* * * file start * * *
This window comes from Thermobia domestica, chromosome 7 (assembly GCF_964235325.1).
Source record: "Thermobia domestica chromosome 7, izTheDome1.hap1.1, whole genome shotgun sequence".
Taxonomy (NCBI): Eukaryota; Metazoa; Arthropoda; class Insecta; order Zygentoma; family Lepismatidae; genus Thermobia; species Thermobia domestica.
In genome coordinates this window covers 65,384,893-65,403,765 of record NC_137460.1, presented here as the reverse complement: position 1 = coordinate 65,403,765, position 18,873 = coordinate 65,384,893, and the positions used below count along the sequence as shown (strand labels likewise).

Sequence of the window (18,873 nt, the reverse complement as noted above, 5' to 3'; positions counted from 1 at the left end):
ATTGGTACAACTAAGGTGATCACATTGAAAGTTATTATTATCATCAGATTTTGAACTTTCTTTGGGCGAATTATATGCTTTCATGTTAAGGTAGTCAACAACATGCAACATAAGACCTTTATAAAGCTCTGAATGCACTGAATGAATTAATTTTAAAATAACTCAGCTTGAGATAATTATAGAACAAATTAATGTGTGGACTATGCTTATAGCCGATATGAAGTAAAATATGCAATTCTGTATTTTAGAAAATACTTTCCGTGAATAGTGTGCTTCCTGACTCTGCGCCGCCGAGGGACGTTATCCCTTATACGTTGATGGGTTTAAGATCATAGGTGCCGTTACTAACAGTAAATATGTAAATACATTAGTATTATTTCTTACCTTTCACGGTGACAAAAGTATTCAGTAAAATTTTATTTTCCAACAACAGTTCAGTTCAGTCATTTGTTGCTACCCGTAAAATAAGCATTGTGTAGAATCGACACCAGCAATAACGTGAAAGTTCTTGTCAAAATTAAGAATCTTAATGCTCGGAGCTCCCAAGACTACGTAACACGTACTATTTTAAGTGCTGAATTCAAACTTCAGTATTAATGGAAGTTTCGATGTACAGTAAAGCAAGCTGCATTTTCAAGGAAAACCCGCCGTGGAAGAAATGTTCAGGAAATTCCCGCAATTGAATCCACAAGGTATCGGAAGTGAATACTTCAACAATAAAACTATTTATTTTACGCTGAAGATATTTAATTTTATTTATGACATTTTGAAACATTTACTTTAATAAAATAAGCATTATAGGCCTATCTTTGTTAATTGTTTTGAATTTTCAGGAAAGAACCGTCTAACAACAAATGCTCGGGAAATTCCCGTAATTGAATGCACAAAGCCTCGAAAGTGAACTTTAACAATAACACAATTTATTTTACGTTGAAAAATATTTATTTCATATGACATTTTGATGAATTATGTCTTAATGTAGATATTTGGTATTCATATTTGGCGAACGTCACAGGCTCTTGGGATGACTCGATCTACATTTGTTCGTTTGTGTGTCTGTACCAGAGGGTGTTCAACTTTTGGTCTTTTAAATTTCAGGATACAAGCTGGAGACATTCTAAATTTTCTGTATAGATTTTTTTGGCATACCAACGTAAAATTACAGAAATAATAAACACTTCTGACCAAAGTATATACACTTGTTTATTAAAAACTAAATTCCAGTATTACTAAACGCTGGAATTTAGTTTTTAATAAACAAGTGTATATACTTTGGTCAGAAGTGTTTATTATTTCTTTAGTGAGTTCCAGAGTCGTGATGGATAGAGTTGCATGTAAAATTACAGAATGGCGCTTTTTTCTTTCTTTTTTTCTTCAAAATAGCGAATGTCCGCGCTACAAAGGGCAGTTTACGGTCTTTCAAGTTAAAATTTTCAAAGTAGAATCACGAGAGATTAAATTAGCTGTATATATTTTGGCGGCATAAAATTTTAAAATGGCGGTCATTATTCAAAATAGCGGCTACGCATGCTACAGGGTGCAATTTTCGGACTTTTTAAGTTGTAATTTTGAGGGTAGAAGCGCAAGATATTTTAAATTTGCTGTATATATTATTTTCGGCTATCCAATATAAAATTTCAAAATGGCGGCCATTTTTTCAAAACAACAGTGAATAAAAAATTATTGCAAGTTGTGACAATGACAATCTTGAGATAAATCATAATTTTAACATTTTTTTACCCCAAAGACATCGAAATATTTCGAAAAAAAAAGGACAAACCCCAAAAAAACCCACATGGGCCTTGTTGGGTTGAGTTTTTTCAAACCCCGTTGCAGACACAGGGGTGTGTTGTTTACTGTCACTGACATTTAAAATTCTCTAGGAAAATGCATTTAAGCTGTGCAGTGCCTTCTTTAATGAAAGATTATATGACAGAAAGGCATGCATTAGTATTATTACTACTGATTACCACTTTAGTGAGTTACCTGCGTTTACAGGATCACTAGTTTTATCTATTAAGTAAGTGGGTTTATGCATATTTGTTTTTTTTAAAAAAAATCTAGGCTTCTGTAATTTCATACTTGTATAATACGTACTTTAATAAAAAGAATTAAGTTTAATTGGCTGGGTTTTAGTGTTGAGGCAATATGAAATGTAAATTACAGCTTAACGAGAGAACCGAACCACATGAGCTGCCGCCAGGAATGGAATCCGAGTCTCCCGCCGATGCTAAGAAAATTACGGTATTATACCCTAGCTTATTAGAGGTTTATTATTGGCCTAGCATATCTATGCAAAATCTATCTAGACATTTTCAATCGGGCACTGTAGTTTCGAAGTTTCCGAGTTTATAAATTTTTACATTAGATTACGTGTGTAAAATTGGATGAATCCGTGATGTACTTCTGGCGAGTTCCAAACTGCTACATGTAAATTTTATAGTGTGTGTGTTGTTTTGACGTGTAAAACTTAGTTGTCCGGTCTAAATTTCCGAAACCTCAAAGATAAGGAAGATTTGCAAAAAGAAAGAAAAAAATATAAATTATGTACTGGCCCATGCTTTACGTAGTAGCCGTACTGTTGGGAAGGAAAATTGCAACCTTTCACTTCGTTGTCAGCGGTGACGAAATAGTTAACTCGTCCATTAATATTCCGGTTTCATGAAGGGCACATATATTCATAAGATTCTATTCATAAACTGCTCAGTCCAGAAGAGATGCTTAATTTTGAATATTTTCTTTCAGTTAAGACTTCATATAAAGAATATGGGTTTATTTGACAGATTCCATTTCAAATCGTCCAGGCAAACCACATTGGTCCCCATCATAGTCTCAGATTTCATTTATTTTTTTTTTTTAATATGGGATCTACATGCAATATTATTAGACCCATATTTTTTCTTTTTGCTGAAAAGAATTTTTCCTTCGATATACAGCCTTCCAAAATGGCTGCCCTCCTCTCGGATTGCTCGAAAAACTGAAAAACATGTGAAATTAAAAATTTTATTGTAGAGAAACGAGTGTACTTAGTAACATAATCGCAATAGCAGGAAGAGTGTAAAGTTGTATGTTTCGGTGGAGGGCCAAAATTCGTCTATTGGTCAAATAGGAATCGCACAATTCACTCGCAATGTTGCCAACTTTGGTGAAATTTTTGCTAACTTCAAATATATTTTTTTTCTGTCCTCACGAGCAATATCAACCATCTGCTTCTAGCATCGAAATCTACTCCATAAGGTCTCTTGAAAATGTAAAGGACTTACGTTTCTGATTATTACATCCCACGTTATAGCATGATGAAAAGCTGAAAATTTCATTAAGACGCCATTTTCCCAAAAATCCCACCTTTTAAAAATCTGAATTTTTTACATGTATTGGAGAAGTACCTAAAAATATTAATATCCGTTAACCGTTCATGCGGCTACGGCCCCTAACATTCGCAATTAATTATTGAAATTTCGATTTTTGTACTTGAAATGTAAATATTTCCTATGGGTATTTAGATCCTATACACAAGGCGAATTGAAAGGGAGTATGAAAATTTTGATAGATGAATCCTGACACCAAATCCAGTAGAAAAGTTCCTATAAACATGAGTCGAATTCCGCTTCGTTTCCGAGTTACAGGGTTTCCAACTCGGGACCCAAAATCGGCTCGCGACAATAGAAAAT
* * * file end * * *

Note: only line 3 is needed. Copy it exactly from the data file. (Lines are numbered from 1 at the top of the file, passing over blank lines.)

Taxonomy (NCBI): Eukaryota; Metazoa; Arthropoda; class Insecta; order Zygentoma; family Lepismatidae; genus Thermobia; species Thermobia domestica.